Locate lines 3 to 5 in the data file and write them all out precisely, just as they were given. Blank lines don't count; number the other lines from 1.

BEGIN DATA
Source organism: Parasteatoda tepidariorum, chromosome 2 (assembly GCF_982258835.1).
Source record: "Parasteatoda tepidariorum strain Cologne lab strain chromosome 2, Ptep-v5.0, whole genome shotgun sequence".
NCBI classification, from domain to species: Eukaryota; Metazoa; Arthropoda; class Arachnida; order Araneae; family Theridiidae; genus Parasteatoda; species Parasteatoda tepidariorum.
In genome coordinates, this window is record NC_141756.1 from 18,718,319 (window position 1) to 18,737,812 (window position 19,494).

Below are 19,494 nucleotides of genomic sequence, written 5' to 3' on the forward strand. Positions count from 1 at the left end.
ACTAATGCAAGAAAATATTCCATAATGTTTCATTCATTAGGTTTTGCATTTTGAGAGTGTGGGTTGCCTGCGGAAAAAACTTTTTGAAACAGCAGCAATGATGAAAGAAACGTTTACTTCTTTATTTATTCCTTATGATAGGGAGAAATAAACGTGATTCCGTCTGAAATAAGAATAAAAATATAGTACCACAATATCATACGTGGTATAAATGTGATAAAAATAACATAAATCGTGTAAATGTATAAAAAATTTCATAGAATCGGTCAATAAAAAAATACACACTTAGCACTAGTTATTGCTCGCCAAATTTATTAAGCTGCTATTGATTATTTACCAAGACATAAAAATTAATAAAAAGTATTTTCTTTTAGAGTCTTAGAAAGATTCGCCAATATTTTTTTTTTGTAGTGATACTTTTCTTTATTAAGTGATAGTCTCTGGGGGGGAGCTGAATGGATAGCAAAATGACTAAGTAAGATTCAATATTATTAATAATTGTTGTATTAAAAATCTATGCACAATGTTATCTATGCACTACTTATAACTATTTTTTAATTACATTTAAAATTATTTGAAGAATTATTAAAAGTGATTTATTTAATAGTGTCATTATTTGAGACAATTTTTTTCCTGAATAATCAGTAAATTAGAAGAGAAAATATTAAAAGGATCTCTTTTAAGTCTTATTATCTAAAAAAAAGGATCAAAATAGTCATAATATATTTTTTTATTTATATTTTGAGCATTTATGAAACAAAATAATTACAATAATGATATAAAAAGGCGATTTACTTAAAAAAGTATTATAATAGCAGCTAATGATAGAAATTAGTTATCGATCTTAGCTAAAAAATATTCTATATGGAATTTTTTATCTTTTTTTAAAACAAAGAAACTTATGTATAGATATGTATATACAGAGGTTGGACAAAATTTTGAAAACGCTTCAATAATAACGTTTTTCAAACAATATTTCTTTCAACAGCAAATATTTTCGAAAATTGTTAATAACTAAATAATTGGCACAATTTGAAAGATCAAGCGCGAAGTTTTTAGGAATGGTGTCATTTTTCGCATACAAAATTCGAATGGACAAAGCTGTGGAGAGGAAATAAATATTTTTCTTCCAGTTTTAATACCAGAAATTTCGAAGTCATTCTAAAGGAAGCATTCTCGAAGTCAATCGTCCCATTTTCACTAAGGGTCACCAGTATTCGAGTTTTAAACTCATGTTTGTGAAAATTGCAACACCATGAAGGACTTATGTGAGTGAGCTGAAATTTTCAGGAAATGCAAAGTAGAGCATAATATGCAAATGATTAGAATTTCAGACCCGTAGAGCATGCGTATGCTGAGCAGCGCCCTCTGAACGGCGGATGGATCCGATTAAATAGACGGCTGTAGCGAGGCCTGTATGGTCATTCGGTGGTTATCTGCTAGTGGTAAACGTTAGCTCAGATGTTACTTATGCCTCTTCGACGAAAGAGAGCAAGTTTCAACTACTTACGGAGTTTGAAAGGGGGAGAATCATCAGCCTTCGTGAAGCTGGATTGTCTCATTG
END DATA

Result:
NCBI classification, from domain to species: Eukaryota; Metazoa; Arthropoda; class Arachnida; order Araneae; family Theridiidae; genus Parasteatoda; species Parasteatoda tepidariorum.
In genome coordinates, this window is record NC_141756.1 from 18,718,319 (window position 1) to 18,737,812 (window position 19,494).

Below are 19,494 nucleotides of genomic sequence, written 5' to 3' on the forward strand. Positions count from 1 at the left end.